Run down on the HFD Incident

pictures of the funeral

At 4:31am, on Feburary 14, Valentines Day, year 2000, a call came into Houston Fire Department to respond to a fire located at a McDonald's restaurant in the 12000 block of Bissonnet in Houston, Texas. Responding to the call, were Fire Fighters Lewis E. Mayo, 44, an 18 year veteran of HFD, and Kimberly A. Smith, 30, a 5 year veteran, out of station No.76, arriving at the scene 8 minutes after the call was received.

I myself, having riden with HFD several times out of different stations, can only imagine the levels of fear/excitement that come from hearing that alarm, and responding to a call with major equipment. The feeling is not really explianable, unless you have been there. As your heart pounds 900 miles per hour, and the adrenalin is pumping, the most thing on your mind is....someone is in trouble, and we're going to go and save thier butts! The only concern on your mind, is what is taught in school, and that is to check scene safety and follow protocol. The only other thing on earth that matters, at this time, is to get in there, protect property, and save lives. Noone thinks of the tragic consequenses that might occur, and usually at the most unexpected times. Somehow....Lewis and Kimberly were lost inside the structure, (a relatively small structure, mind you).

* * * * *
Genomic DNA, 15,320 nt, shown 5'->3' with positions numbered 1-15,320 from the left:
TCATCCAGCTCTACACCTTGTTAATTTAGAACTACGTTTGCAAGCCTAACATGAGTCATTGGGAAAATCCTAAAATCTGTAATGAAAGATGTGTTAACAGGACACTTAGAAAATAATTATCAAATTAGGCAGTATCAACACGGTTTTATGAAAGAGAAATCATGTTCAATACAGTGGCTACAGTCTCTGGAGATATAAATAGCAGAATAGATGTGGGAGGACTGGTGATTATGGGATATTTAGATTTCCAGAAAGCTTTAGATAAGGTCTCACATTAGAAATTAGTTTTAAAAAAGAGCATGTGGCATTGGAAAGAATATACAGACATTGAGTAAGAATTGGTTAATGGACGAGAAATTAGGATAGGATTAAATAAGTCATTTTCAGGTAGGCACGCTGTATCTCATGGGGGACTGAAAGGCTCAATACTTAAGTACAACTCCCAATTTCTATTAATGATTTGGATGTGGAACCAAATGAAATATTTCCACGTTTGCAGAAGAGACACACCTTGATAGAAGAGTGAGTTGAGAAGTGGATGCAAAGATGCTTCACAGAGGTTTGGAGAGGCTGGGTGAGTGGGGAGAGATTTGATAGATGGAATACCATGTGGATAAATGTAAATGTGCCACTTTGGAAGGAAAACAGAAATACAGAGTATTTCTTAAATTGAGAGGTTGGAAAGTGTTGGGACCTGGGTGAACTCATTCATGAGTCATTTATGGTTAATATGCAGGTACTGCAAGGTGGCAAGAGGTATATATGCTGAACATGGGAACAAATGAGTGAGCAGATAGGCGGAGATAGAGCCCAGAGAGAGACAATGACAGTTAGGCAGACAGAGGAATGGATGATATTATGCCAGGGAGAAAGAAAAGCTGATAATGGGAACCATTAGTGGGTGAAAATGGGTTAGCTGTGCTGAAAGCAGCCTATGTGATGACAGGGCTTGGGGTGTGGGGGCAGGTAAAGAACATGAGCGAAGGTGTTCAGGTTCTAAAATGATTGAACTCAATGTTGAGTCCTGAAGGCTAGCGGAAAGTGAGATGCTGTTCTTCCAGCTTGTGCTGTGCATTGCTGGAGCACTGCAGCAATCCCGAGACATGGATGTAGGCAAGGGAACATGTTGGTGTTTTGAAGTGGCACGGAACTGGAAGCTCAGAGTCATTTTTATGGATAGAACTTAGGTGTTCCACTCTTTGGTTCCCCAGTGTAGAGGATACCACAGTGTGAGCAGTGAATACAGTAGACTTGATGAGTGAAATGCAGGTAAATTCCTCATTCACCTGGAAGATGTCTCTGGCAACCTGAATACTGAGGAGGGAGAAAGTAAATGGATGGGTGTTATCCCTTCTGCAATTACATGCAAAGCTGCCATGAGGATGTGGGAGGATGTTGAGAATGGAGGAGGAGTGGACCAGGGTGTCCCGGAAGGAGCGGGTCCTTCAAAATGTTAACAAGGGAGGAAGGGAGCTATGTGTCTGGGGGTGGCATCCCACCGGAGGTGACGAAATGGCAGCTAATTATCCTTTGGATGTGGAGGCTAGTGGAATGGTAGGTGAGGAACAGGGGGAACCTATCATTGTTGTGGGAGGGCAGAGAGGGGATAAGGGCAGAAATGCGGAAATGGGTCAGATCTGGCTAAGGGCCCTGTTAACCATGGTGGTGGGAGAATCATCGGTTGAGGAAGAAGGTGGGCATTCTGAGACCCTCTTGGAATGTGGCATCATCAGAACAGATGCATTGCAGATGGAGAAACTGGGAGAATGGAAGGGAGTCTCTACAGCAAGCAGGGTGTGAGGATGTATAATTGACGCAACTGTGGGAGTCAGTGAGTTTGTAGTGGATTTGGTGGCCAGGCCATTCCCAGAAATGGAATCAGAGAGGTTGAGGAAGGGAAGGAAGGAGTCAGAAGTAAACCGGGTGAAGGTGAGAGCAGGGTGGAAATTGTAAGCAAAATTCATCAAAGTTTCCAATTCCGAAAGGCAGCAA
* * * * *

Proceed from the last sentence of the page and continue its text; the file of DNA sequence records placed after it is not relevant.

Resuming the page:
Lewis and Kimberly died that Valentine's morning, inside that small structure.

We, as rescue personnel and protectors of propety, while others sleep, share a burdon, and a risk, that we never really think about, when responding to a call for help. Although we train for, and practice avoiding tradegy, sometimes it strikes without cause, and it strikes with a vengance, sometimes taking our beloved protectors with it. Mostly when you least expect it.

I give KUDOS (warm fuzzies) to all those who work with the disabled, the weak, the injured, and basicly people who just help out in a time of other's need. We are all on the same team. It hurts SO bad when we lose our own, in the line of duty to humanity.

I'd better quit now, cause I have big croc tears running down my face right now, and cant see the keyboard very well! The biggest sting is that the fire was set intentionally, to cover up a burglary. This though, is what we live for, and die for, to protect, without discertion.

Please ask your Captain to arrange for tactical training classes for smaller structure fires.

Trans-Star EMS
Houston, Trexas